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Chinese Communist elite rocked by military scandal

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By BENJAMIN KANG LIM AND BEN BLANCHARD IN BEIJING

A DISGRACED senior Chinese army officer is accused of selling hundreds of military positions and raking in huge amounts of money, in what is thought to be China’s biggest military scandal in two decades.

In a renewed campaign against the abuse of power, Chinese president Xi Jinping has vowed to go after both top-level “tigers” and low-tier “flies”, warning that the issue is so severe it threatens the ruling Communist Party’s survival.

Lieutenant General Gu Junshan, 57, who was sacked as deputy logistics chief of the People’s Liberation Army (PLA) in 2012, has been charged with corruption, taking bribes, misuse of public funds and abuse of power, state news agency Xinhua reported. He will be tried by a military court, it added.

The charges signal the determination of Mr Xi to pursue wrongdoing in the upper ranks of the military, which wields considerable influence in leadership circles.

The case could overshadow what had been China’s most dramatic military scandal to date – a vast smuggling ring uncovered in the late 1990s involving both the military and government officials. The ringleader, Lai Changxing, was jailed for life.

Three sources with ties to the leadership or military said one of the key crimes Gu is suspected of is selling hundreds of promotions. One source said: “If a senior colonel [not in line for promotion] wanted to become a major general, he had to pay up to 30 million yuan (£2.9m).”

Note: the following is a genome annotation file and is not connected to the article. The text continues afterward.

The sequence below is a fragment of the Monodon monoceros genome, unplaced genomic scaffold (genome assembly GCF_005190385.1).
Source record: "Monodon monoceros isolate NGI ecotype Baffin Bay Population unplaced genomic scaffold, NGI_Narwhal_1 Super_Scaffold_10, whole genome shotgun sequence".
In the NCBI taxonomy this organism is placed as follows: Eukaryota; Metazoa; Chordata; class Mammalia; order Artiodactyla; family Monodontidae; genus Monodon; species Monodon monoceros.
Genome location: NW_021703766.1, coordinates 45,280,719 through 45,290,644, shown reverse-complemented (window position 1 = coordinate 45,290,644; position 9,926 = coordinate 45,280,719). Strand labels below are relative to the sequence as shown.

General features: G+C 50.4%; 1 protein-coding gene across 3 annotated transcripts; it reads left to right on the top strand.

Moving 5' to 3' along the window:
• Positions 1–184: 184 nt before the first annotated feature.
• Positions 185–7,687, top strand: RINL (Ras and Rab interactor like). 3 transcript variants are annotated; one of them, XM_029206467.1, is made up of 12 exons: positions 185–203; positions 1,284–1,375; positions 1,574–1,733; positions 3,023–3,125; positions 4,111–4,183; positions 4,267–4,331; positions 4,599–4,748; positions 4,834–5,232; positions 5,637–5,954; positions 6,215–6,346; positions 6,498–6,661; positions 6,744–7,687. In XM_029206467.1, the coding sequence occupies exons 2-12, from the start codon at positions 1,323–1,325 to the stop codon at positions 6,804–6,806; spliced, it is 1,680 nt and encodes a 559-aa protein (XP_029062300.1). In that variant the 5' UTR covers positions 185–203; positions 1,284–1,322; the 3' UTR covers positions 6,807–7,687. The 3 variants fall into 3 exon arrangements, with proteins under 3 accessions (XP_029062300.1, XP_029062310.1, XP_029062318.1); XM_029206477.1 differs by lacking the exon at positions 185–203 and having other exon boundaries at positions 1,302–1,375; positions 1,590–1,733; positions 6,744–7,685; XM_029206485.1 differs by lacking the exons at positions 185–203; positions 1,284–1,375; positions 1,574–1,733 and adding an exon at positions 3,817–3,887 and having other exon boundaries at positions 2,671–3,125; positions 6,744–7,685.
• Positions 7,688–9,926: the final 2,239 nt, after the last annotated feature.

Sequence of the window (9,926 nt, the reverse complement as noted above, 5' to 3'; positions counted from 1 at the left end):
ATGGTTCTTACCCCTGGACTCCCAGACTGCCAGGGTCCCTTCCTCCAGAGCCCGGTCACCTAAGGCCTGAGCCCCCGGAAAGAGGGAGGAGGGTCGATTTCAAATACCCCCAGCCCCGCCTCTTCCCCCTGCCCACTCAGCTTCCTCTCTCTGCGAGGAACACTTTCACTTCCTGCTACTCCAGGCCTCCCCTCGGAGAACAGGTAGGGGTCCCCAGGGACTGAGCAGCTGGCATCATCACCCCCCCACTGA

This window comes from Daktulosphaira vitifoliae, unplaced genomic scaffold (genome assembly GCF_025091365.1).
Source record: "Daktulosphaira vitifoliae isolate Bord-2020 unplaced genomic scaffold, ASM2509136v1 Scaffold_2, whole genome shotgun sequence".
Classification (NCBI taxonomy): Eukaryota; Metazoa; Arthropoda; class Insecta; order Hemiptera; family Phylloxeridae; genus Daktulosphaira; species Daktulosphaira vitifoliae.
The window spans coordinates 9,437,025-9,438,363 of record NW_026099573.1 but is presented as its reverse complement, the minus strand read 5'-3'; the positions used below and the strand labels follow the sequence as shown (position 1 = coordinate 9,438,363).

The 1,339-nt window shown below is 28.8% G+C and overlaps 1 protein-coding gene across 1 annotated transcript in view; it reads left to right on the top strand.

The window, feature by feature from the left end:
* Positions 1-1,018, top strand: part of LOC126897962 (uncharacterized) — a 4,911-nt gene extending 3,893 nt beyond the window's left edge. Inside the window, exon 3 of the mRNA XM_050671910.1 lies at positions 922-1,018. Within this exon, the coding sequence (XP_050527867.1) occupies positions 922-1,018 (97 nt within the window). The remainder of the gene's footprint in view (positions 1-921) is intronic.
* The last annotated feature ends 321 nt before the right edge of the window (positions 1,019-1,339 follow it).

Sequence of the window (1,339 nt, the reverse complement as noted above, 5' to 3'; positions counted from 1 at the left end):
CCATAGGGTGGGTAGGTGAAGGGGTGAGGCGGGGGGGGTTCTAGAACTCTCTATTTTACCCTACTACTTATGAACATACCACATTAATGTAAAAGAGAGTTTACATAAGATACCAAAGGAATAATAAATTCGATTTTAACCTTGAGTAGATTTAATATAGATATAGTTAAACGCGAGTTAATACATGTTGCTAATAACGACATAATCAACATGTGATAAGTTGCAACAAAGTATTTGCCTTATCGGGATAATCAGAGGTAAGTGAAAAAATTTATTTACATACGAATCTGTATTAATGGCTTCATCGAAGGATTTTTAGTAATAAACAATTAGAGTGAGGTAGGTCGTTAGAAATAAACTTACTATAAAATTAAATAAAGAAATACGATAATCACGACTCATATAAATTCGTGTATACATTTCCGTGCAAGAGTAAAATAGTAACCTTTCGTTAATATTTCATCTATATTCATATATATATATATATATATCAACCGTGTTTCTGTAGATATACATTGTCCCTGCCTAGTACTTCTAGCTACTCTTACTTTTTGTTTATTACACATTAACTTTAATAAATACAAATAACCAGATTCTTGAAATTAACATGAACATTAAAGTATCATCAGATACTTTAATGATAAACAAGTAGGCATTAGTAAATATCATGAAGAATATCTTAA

Lower-ranking positions were sold for hundreds of thousands of yuan, the sources said.

The buying and selling of military positions has been an open secret, but Chinese media have avoided the taboo subject.

Examples of abuse of power include the leasing of military-owned land to private firms, selling military licence plates – which entitle drivers to free petrol – illegally occupying military apartments or taking kickbacks when purchasing supplies.

Army officers who paid bribes to be promoted have been questioned, but the party leadership has not decided whether to demote, discharge or prosecute them because so many people were involved.

The party expelled Gu from its ranks before he was indicted by military prosecutors.

Since becoming chairman of the Central Military Commission – China’s commander-in-chief – in late 2012, the president has spent much of his time visiting barracks in an effort to boost military morale.

Mr Xi has also banned binge drinking, waste and extravagance, in an attempt to make the PLA combat-ready in the face of rising tensions with China’s regional neighbours.

Xu Caihou, 70, who retired as vice-chairman of the state Central Military Commission last year, was essentially under house arrest while helping in the investigation into Gu.

As one of Gu’s main supporters in his rise through the ranks, Xu was entangled in Gu’s alleged misdeeds. “Gu has implicated Xu Caihou” during questioning by investigators, a source said.

The party leadership faces a dilemma over whether to prosecute Xu, who is undergoing treatment for bladder cancer.

In January, the Chinese investigative magazine Caixin said prosecutors had seized objects, including a solid gold statue of Mao Zedong, from Gu’s mansion in the central province of Henan.

Investigators seized millions of yuan in cash and several kilos of gold from Gu’s residence in his home province, called “The General’s Mansion”.

China stepped up a crackdown on rampant corruption in the military in the late 1990s. The Communist Party has struggled to contain public anger at a string of scandals.

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